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31. “Ein durch öftere Wiederholung zur Fertigkeit gewordenes Gefühl, in so fern es zur Quelle gewisser innerlicher oder äusserlicher Handlungen wird” (ibid.).
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32. “Jedes Tonstük, es sey ein würklicher von Worten begleiteter Gesang, oder nur für die Instrumente gesezt, muß einen bestimmten Charakter haben, und in dem Gemüthe des Zuhörers Empfindungen von bestimmter Art erweken.” Sulzer, “Ausdruk” in Allgemeine Theorie.
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33. “Sie ist nicht im Stande uns die Ursachen bekannt zu machen, warum diese oder jene Empfindung erregt, warum wir von einer Empfindung zu der anderen geleitet werden. ... Ganz anders aber verhält es sich, wenn die Tonkunst mit der Poesie oder der Tanzkunst vereint ist. Die Dichtkunst bestimmt nicht allein diejenigen Empfindungen auf das genaueste, deren Aeusserungen einander ähnlich sind, und setzt den Tonsetzer ausser Gefahr, unrecht verstanden zu warden; sondern sie macht uns auch die Ursachen bekannt, warum diese oder jene Empfindungen erweckt, warum wir von einer Empfindung zu der anderen geleitet warden.” Koch, Versuch, vol. II, 29ff.
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34. See Matthew Riley, “Civilizing the Savage: Johann Georg Sulzer and the ‘Aesthetic Force’ of Music,” Journal of the Royal Musical Association 127 (2002): 1–22.
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35. “ ... und hüte sich irgend eine Periode, oder eine Figur einzumischen, die außer dem Charakter seines Stüks liegt.” Sulzer, “Ausdruk” in Allgemeine Theorie.
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36. Koch, Versuch, vol. II, 44f.
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37. “Die immer abgeänderte Würkung einer einzigen Ursache.” Sulzer, “Mannigfaltigkeit” in Allgemeine Theorie.
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38. Koch, Versuch, vol. II, 131.
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39. See note 19.
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40. James Hepokoski and Warren Darcy, Elements of Sonata Theory (New York: Oxford University Press, 2006), 15.
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41. Here, Koch does not quote the original French text but the German translation by Ramler. In the French original, Batteux polemicizes against the beaux-esprit. Ramler’s translation as “witzige K�pfe” is customary for the 18th century, however (see Jacob and Wilhelm Grimm, “Witz” in Deutsches Wörterbuch).
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42. Wheelock, Haydn’s Ingenious Jesting, 20.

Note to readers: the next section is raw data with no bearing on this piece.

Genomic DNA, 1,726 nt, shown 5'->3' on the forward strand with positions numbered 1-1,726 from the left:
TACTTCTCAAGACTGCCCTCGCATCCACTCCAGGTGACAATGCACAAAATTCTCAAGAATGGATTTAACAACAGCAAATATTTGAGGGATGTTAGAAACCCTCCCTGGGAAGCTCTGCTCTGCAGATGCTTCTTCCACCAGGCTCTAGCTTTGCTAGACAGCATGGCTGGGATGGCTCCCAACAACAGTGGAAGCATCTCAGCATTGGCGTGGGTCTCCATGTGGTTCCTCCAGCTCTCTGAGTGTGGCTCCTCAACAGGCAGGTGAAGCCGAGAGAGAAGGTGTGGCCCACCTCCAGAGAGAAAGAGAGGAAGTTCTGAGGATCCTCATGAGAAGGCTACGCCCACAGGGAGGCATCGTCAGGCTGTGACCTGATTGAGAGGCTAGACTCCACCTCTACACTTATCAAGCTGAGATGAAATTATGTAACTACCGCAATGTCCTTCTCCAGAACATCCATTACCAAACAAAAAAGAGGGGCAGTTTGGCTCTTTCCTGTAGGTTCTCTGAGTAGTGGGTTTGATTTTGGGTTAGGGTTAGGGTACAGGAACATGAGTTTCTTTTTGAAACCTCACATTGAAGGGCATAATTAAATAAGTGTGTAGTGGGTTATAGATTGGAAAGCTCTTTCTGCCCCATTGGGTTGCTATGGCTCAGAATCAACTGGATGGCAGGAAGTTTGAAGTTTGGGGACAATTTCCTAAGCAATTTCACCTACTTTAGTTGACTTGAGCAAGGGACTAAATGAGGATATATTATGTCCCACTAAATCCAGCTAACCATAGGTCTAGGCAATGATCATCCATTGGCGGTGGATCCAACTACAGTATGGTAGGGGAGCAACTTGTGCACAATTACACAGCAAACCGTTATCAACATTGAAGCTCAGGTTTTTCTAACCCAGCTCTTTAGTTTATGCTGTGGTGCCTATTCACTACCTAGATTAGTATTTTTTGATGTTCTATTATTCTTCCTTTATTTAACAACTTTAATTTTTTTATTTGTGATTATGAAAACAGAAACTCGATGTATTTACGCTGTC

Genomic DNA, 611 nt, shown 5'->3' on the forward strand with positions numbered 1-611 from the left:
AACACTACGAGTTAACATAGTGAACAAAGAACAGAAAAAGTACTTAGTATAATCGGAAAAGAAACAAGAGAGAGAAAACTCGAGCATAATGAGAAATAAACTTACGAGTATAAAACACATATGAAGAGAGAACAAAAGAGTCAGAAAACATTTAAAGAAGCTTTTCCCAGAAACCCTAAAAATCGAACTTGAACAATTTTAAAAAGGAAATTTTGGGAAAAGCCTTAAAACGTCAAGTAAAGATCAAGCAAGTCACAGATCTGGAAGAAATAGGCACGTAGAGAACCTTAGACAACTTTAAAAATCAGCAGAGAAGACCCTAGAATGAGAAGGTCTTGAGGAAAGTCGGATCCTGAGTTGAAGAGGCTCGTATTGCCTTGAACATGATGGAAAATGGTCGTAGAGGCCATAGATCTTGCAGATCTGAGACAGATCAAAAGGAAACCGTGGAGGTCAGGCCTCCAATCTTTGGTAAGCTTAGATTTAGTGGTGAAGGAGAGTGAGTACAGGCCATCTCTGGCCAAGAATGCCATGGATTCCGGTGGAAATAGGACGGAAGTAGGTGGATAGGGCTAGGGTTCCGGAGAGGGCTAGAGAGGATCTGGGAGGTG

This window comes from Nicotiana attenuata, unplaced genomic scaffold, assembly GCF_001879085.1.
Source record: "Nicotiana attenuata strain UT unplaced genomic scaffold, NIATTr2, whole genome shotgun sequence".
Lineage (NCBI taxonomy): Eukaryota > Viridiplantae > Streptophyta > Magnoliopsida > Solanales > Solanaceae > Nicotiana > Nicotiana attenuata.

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43. “ ... ergözt sich an Dingen, die der nachdenkende Verstand für schädlich halten würde. Es ist daher nicht selten, daß bey Menschen von recht herrschenden Wiz, wenig Herz, das ist, wenig von den sonst gewöhnlichen Empfindungen zärtlicher Art, angetroffen wird.” Sulzer, “Witz” in Allgemeine Theorie.
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44. “Neueste Musik ... grossenteils humoristisch, besonders seitdem Joseph Haydn, als der grösste Meister in dieser Gattung, vorzüglich in seinen originellen Sinfonien und Quartetten, den Ton dazu angab.” Christian Friedrich Michaelis, “Ueber das Humoristische oder Launige in der musikalischen Komposition,” Allgemeine musikalische Zeitung 9, no. 47 (August 12, 1807): 725f.f.
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45. Wheelock, Haydn’s Ingenious Jestingng, 64.
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46. See Mark Evan Bonds, “Haydn, Laurence Sterne, and the Origins of Musical Irony,” Journal of the American Musicological Society 44:1 (1991), 57.
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47. “Blos ein angenehmes Spielwerk.” Sulzer, “Ausdruk” in Allgemeine Theorie.
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48. Cited in Hosler, Changing Aesthetic Views, 189.
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49. “ ... der Fantasie ein noch leichteres freieres Spiel ... als wenn sie auf bestimmte Gedanken fixiert wurde.” Christian Friedrich Michaelis, Ueber den Geist der Tonkunst. Zweyter Versuch (Leipzig, 1800), 138.8.
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50. “Je spielvoller ein Tonkunstwerk ist ... um so trefflicher ist es.” Hans Georg Nägeli, Vorlesungen über Musik mit Berücksichtigung der Dilettanten (Stuttgart, 1826), 33.